This chapter looks at Singaporean working-class men who travel to the Indonesian island of Batam for cheap sex, food and shopping. It presents Batam as a space particular to the metropolis-hinterland relationship that Singapore shares with the Riau islands. Such a space is conceived as an “imaginary frontier” where the hinterland is imagined by the metropolis as a peripheral site that accommodates its desires and is, consequently, malleable to the economic, emotional and sexual needs of men who go there to find what they cannot obtain in the metropolis. Like all frontiers, Batam also sees an asymmetrical power relationship between the visitors and inhabitants of this space, thus allowing for the romanticization and eroticization of the Indonesian island. The chapter attempts to tease out distinctions between Batam and other domestic red-light districts to uncover the socio-cultural contours of the men who visit the Indonesian island. It proceeds to examine activities such as friendships and gift-giving from male clients to Indonesian sex workers, together with the treating of the latter with food and drinks, as meaningful actions that suggest the need to rethink the trans-border nature of masculinity. It is argued that the diminished economic status of Singapore working-class men compels them to “defer” their masculinity from the metropolis to the Riau island hinterlands, and that sexual consumption must thus be analysed as but one of an array of meaningmaking activities performed by working-class Singaporean men as they perform their masculinity.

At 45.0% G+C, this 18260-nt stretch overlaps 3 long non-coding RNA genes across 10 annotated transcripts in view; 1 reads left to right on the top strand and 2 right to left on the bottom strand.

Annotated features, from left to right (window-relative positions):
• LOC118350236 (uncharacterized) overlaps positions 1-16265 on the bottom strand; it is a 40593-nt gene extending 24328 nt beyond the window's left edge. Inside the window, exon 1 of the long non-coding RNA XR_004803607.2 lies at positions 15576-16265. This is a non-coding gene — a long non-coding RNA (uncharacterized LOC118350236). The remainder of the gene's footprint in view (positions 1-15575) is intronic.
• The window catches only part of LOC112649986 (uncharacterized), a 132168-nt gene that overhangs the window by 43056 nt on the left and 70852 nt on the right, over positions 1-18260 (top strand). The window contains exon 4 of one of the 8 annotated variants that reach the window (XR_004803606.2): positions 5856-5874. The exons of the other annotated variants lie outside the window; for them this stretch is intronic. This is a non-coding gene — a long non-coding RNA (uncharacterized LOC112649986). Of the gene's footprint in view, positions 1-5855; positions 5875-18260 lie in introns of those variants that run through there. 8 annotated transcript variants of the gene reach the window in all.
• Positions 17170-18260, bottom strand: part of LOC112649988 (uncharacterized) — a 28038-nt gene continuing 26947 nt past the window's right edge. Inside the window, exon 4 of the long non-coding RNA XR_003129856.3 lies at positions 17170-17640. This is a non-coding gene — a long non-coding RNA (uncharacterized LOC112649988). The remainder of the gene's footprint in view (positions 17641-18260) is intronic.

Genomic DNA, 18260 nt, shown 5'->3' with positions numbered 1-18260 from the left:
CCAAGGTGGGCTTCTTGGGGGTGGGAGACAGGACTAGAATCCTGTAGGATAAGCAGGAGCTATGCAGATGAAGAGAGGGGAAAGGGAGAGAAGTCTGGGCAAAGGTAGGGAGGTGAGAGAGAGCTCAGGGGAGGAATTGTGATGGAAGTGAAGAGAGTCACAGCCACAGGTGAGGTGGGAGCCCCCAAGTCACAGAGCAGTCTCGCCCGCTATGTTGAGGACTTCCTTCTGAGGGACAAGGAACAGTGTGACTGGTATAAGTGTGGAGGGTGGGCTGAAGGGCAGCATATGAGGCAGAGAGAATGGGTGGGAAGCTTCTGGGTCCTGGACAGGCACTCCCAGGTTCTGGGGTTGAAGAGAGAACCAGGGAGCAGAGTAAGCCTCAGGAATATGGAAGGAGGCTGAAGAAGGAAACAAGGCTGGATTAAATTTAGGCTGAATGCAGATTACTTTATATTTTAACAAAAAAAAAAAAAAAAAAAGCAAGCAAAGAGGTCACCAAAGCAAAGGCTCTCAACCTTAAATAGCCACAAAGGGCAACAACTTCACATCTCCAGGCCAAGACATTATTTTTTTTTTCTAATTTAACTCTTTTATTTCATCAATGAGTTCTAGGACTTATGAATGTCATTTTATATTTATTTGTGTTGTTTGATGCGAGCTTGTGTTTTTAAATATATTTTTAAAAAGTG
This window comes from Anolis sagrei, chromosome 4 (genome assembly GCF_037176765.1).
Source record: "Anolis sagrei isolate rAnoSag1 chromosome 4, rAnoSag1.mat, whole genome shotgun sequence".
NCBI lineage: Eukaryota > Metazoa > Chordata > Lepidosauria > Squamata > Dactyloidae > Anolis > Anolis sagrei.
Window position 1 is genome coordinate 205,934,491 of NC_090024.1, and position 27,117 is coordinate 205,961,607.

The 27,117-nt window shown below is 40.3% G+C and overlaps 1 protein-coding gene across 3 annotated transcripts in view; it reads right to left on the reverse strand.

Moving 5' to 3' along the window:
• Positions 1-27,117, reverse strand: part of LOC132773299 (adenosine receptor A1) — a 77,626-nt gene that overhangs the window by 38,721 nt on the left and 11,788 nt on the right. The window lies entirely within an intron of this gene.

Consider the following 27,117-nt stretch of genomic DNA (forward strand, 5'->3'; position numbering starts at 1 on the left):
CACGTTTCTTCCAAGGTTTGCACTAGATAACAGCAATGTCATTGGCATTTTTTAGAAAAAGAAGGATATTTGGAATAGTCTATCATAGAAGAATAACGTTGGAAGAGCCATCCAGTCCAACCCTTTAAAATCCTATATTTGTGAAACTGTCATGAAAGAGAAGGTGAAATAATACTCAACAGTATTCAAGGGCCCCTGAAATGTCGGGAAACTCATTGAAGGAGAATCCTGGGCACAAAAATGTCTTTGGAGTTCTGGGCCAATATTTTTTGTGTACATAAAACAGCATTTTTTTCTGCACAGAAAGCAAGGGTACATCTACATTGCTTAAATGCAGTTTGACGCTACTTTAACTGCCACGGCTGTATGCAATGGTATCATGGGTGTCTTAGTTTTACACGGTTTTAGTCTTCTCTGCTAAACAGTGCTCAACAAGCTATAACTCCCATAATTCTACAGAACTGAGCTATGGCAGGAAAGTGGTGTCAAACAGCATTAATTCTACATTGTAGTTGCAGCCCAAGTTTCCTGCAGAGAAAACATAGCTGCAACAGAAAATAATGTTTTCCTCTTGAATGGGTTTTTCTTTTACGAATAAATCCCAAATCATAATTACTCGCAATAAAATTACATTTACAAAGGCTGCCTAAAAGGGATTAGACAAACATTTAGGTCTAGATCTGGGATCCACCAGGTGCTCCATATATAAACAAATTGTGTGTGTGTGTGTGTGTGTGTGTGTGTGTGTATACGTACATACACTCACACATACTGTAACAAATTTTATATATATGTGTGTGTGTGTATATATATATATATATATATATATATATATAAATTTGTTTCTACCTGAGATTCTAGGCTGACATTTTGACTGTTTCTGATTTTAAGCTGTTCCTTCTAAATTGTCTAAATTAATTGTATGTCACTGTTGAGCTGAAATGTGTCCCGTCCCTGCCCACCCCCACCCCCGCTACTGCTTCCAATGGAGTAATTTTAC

THE METROPOLITAN SPILLOVER EFFECT
The emergence of so-called “growth triangles” from the late 1980s is a fertile space to examine the global dimension of masculinity. Global forces like imperialism, labour migration, neo-colonialism and globalization have connected and animated a multiplicity of local gender orders (Connell 2005), while constructs of masculinity in global institutions “are rapidly becoming the dominant global hegemonic model of masculinity, against which all local, regional, and national masculinities are played out and to which they increasingly refer” (Kimmel 2005, p. 415; see also Cashmore and Parker 2003; Kubrin 2005). Scholars have argued that the globalization of masculinity should not lead to the intellectual fossilizing of global masculinities. For example, the notion of a global masculinity is almost invariably a Western construct without due consideration to the cultural hybridization processes that go into the formations of such global masculinities (Kam 2003).